WOERDEN, The Netherlands - Having put together the most illustrious career her sport has ever seen, and perhaps even one of the most illustrious careers any sport has ever seen, Dutchwoman Esther Vergeer announced her retirement from wheelchair tennis after 18 shining years as a pro.
Vergeer's numbers speak for themselves - she won 169 titles in her career, including all 21 Grand Slams she entered and four gold medals at the Paralympic Games. In the last 10 years she won 470 straight matches and 120 straight tournaments - and in all that time she faced just one match point, against Korie Homan in the gold medal match at the 2008 Paralympic Games in Beijing. The last time she even lost a match was against Daniela di Toro in Sydney all the way back in January 2003.
The Dutchwoman first rose to No.1 on April 6, 1999, and held the spot for over 12 years between October 2, 2000 and January 21, 2013. She spent a total of 668 weeks as the No.1 player in the world.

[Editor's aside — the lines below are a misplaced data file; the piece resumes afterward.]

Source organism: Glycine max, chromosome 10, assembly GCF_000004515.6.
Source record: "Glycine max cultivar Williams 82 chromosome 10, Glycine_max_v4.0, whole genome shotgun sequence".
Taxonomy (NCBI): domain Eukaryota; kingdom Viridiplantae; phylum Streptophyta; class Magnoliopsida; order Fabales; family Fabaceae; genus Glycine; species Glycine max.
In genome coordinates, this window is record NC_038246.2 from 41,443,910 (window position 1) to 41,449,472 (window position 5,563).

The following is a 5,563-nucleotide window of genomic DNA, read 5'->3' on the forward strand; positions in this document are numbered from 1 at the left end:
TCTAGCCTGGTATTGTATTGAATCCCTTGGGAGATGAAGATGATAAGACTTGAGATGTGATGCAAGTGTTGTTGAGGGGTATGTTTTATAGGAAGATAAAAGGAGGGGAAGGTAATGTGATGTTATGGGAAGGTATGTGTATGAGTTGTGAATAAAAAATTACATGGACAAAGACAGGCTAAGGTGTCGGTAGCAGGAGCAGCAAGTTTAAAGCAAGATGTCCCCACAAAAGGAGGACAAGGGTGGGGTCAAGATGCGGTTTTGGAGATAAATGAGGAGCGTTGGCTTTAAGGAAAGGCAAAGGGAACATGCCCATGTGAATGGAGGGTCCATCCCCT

And Vergeer's success wasn't limited to the singles court - she also won 158 doubles titles, including 23 of the 26 Grand Slams she entered, and three gold medals at the Paralympic Games.
Vergeer started to play wheelchair tennis at age 12 after surgery on her spinal cord went wrong.
ITF President Francesco Ricci Bitti said: "Esther Vergeer is a tremendous ambassador not only for tennis but also for disability sports. She is an inspiration to many. Wheelchair tennis owes her a huge debt of gratitude for her professionalism and her quality as a player. Everyone at the ITF wishes her well with her foundation and we know that anything she chooses to do in the future will be a success."
"On behalf of the WTA, our players and tournaments, I want to extend our congratulations to Esther for her tremendous accomplishments over the course of her impressive career - more importantly, I need to thank her for the contributions she has made to the sport of tennis," Stacey Allaster, Chairman & CEO of the WTA, said about the Dutchwoman. "Beyond the statistics, she has served as an inspiration for generations of not just tennis players, but women of all ages. Esther, like the WTA's founder Billie Jean King, shares the clear vision about the potential that women not only have in sport, but in society. And she delivered this motivating message every time she stepped on the court.
"We congratulate Esther on her record-breaking achievements and thank her for being such an inspirational, global ambassador of the sport. I wish her all the best of luck in the future."